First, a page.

Let’s start this off with a “Yes, I have read the books” and a “Yes, I am a fanboy who actually accepts others’ interpretations rather than being a dick about staying true to the original”.
In that case, I’m pretty damn pleased with Scott Pilgrim. It, like the comics, will more than likely become an underground hit in the same vein of The Life Aquatic with Steve Zissou or even Wright’s other film Shaun of the Dead. It will more than likely grow on people over time and the people who loved it the first time will gobble it up for repeat viewings. Hell, there are so many easter eggs and pop culture references (I found myself chuckling when the audience was silent), that would take days to dissect.
What I found most interesting was Edgar Wright’s use of eyeline and fake-out crosscuts to set a pace primarily in the beginning of the film. Eyelines are something generally unnoticed by viewing audiences and it works on a subconscious level. An eyeline is when a character looks left and the following cut shows us what they are looking at to the left of them. Wright sutures eyelines into the film to cross between completely different scenes making the scenes fluid and transitory between each other rather than definitive. It takes a lot of ingenuity to pull this technique off effectively in a new and fresh way, and I really respect him for it.
On that note, it must also be said about the obvious technique of blending images and text. Obviously, seeing a “WOOMPH” or “Click!” on screen is a complete throwback to the comics. (Speaking of which, was the meta-textual “the comics are totally better than the movie” quote made by Brian Lee O’Malley (the creator of Scott Pilgrim) making a cameo?). This technique, I can honestly say, has almost never been used before in film. And, it is a damn awesome technique. Mind you, it was soured a little by an audience member above my sister and I trying to be clever and read every goddamn thing that was on screen wittily aloud to his girlfriend. Nevertheless, the text worked incredibly well mixed in with the screen, and I found it not distracting at all. Sure, sometimes they blinked a little too fast off the screen, but that just means you’ll catch something new next time… and, really, it matched the pace of the film.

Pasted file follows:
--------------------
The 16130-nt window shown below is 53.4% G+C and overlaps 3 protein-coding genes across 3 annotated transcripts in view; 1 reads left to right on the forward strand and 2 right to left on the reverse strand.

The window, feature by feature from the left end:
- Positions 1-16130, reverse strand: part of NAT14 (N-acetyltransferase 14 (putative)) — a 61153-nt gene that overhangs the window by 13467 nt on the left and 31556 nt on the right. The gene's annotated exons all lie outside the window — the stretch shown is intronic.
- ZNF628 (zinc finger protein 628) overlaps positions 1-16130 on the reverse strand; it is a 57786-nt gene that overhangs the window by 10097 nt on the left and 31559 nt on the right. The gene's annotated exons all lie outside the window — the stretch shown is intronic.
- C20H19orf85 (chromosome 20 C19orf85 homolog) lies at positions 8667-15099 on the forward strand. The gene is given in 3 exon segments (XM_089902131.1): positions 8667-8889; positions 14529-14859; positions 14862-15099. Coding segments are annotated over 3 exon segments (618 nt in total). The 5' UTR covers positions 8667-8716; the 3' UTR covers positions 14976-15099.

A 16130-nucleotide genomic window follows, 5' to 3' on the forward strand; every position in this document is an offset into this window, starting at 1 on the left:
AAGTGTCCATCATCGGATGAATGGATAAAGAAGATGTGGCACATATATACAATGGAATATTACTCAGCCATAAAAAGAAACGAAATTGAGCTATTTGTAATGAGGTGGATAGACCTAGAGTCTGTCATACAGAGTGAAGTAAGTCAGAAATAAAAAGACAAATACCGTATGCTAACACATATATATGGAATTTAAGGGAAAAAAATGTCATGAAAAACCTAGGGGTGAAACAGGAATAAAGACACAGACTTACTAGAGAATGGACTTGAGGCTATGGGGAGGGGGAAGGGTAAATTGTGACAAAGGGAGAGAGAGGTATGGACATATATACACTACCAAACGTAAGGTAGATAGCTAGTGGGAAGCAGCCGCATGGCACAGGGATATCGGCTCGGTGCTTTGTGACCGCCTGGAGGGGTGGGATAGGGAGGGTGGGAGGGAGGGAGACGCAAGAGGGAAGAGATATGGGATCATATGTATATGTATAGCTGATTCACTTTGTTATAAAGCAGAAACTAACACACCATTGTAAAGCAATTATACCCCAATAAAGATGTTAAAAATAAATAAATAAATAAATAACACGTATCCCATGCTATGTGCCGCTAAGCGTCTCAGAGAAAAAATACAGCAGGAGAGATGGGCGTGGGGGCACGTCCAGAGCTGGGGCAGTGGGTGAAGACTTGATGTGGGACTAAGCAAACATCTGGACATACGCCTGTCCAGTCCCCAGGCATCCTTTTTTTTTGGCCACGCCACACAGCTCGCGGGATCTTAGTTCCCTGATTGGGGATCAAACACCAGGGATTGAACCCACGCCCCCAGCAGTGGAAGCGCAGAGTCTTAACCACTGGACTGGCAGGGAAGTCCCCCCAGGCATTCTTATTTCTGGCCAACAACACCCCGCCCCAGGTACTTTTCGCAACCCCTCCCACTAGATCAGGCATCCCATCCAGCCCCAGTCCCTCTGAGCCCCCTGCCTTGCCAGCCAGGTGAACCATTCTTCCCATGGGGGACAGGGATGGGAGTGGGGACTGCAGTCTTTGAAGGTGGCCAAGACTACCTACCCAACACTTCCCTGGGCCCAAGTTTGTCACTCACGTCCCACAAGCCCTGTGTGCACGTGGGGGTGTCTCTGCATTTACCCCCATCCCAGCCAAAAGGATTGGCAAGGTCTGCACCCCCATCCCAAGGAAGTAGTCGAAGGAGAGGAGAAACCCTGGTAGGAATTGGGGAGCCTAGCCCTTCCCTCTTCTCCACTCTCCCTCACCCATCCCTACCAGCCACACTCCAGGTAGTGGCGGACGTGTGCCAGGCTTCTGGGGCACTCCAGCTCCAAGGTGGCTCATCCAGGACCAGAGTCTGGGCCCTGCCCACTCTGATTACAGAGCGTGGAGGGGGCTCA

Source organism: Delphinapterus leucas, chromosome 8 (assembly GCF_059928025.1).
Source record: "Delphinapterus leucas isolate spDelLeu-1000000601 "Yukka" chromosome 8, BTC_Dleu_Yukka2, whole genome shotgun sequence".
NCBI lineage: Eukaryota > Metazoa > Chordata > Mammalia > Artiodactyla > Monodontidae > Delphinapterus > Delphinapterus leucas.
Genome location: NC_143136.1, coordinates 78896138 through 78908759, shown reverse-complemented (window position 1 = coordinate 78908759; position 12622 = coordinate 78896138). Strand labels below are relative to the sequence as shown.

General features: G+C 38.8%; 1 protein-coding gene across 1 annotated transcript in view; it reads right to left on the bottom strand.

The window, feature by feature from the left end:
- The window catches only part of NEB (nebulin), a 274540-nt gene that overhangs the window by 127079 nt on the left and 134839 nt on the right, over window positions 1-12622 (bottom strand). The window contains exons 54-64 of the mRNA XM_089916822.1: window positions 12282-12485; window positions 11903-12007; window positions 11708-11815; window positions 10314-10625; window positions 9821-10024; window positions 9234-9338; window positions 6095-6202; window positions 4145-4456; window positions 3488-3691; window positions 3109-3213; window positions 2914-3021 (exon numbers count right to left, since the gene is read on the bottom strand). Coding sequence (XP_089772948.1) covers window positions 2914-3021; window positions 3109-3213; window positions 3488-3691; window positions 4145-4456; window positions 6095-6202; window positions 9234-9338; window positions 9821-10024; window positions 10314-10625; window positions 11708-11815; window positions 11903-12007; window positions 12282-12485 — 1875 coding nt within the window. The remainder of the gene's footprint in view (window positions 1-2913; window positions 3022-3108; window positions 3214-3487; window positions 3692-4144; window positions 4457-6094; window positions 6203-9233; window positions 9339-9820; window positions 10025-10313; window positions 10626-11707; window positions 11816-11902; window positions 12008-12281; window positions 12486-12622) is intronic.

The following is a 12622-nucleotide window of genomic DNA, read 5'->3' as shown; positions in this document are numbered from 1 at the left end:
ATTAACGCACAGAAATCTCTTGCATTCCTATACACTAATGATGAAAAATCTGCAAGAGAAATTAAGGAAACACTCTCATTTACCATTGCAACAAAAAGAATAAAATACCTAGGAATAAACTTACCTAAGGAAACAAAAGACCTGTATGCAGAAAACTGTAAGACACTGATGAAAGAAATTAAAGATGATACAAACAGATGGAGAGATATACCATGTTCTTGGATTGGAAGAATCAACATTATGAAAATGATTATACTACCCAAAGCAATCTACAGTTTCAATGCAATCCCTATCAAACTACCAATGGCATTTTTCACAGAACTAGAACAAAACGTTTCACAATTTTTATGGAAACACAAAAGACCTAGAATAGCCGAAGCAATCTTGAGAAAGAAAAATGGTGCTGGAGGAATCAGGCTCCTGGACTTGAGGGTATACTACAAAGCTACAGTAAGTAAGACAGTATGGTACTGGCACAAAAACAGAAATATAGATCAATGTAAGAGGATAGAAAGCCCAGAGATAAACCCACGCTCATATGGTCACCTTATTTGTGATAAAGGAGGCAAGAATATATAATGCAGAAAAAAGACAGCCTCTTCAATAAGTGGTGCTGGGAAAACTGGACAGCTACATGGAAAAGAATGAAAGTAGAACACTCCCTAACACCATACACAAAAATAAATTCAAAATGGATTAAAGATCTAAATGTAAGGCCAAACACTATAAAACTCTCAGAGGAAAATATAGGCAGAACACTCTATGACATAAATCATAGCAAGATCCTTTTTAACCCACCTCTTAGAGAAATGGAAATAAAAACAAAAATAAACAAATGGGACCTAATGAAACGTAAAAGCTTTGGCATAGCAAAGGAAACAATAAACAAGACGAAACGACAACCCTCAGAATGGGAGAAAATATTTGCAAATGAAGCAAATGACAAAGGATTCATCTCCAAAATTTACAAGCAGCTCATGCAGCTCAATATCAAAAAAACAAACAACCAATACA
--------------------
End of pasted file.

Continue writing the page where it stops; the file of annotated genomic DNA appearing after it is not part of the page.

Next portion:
I found the acting to be pretty spot on and witty. You could tell that everyone had fun with their characters. It was overacted, naturally, but that worked well. This is a movie that seriously took itself not so seriously. With such a large cast, it’s a surprise that so many of the characters stood out from each other without being complete stereotypes. The film bathed itself in its comic book and videogame roots to burst into an oozing, gooey flower of sensory overload.
I suppose one issue that I had was that Scott is adorable, annoying, and you don’t always root for him. SO, they got Scott spot on. But, Ramona’s super mysteriousness never really erases itself and it seems like she has ulterior motives the whole time. Therefore, Ramona isn’t very likeable. If a director’s cut of the film comes out, I wouldn’t be surprised if that was slightly modified, but still. I heard some groans from the audience with the decision at the end. So, that sort of tacked the film back a bit.
The last battle confused me a bit until I realized “oh yeah, that’s what happens in videogames… which I should have known considering all of the times that has happened to me”.
Overall, Scott Pilgrim Vs. The World is a movie worth seeing, if only for the vibrancy and freshness on the screen (without ascribing itself to the terror that is 3D). Sure, it missed things from the comics which are worth a read within themselves. But, I’m okay with that because it crafted itself into a pleasurable, fun film which is hard to ask from most films today.
Because I couldn’t believe that I liked the movie so much, I went and saw it again. Check out the Review Round Two.